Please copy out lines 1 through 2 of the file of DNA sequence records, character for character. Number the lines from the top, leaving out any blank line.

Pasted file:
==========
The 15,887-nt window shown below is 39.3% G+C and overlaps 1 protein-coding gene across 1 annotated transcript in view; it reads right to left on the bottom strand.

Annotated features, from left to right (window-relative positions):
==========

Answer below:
The 15,887-nt window shown below is 39.3% G+C and overlaps 1 protein-coding gene across 1 annotated transcript in view; it reads right to left on the bottom strand.

Annotated features, from left to right (window-relative positions):